by Patti Dahlberg
In the first part of our look back at 1921 and the Twenty-third General Assembly, we learned that the “Roaring Twenties” we associate with economic prosperity and freewheeling social spirit started out with America struggling with a faltering economy and growing social unrest. By the time the General Assembly was gaveled into order the first week of January 1921, the Dow Jones had been spiraling downward for 12 months, the nation had suffered the worst terrorist attack in its history, and Colorado’s rural economy was faltering.
The General Assembly convened at “12 o’clock, noon” on Wednesday, January 5, 1921. At the time, the Colorado Constitution required the legislature to convene on the first Wednesday in January. In the House of Representatives, Mr. R.L. Shaw, the acting Chief Clerk of the House of the twenty-second General Assembly, called the House to order and read the official announcement from the Secretary of State’s office designating the members elected to the House. Mr. Shaw was then elected as temporary Chief Clerk (later elected the permanent Chief Clerk) for the twenty-third General Assembly and roll was called. Representative Godsman was unanimously elected as temporary speaker and escorted to the podium to make a few remarks. A committee on credentials was selected to certify the Secretary of State’s list of elected members, and another committee was appointed to inform the Supreme Court that the members of the House were ready to receive their oath of office. After the oath was administered, Representative Roy A. Davis of El Paso County was elected to preside as Speaker of the House and took the oath of office. (Photo from Presidents and Speakers of the Colorado General Assembly, Denver, Colorado, 2016 Edition.) The 1921 House convening day session ended by adjourning in memory of Charles A. Raye, former Representative from Las Animas County.
Down the hall, the Senate was called to order by Lieutenant Governor George Stephan, presiding as the Senate President. (Before 1974, the constitution required the state’s Lt. Governor to serve as President of the Senate, voting only when needed to break a tie.) Roll for the holdover Senators was called, and the Senate President appointed several temporary staff members, including Mr. N.N McLean as temporary Secretary of the Senate (later elected the permanent Secretary). The Senate Secretary read the Secretary of State’s official announcement designating the newly elected Senators. A committee on credentials was selected to certify the Secretary of State’s list of elected members, and another committee was appointed to inform the Supreme Court that the newly elected Senators were ready to receive their oath of office. After the oath was administered, the new roll was called. The next order of business was election of a President pro tem of the Senate. Francis J. Knauss was elected with 24 votes and escorted before the bar of the Senate to receive the oath of office. Several days later, on Tuesday, January 11 (the 7th Legislative Day), a joint session was convened to introduce and administer oaths of office to the re-elected Governor Shoup and the newly elected Lt. Governor Earl Cooley, as well as other elected state officials. Lt. Governor Cooley was then presented with the Senate gavel to begin his duties as Senate president. (Photo from Presidents and Speakers of the Colorado General Assembly, Denver, Colorado, 2016 Edition.)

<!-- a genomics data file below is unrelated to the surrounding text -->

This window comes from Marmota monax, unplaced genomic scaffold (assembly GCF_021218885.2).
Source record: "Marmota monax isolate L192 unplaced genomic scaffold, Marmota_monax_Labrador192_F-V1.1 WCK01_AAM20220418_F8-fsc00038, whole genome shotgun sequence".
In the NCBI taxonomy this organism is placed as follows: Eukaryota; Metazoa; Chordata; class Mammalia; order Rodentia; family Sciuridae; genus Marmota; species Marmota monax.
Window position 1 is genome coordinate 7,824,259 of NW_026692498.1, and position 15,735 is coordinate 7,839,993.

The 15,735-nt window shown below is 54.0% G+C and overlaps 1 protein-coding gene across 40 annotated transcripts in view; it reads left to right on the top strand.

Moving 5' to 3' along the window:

On the third legislative day, Friday, January 7, 1921, the honorable Oliver H. Shoup, 22nd Governor of Colorado, addressed a joint session of the House of Representatives and the Senate. He began his address with “Great responsibility at all times rests on those charged with the duty of making and enforcing laws, and it is not an exaggeration to say that this responsibility rests heavy at this time both in State and Nation. The situation is hopeful rather than alarming, but must engage our most serious thought and consideration.” The state and national economy was suffering, and quoting from a recently attended Governor’s conference, he said, “The financial situation in the whole country is cause for the gravest concern but not for despair. All lines of business are realizing heavy losses, but the swift decline of prices of farm commodities to far below the cost of production threatens a national disaster. The situation demands infinite patience and forbearance and supreme wisdom and courage. Nothing but evil can result from anger or fear.” He made a public appeal for individuals and communities to do all they could to help their neighbors and neighborhood businesses, and “to not destroy” good people because they cannot immediately meet obligations. He encouraged the General Assembly to legislate what relief it could to assist the people of Colorado, in particular farmers and stock growers who were especially hard hit.
Governor Shoup outlined legislative actions that he considered most important. He asked for highway legislation for the state to construct and maintain public roads and highways, and to assign highway oversight responsibility to a state official who would report directly to him. He encouraged the Legislature to introduce a series of bills to consolidate state departments to eliminate work duplication. The Governor indicated that a new code was needed to systematize the state’s administrative work and asked the General Assembly to “submit to the people a proposal for a constitutional convention” to make the necessary changes to the state’s constitution. He proposed that the state’s budget process allow for more input from the Governor’s office and state departments and that the State Auditing Board be abolished in favor of a Central Purchasing Agency.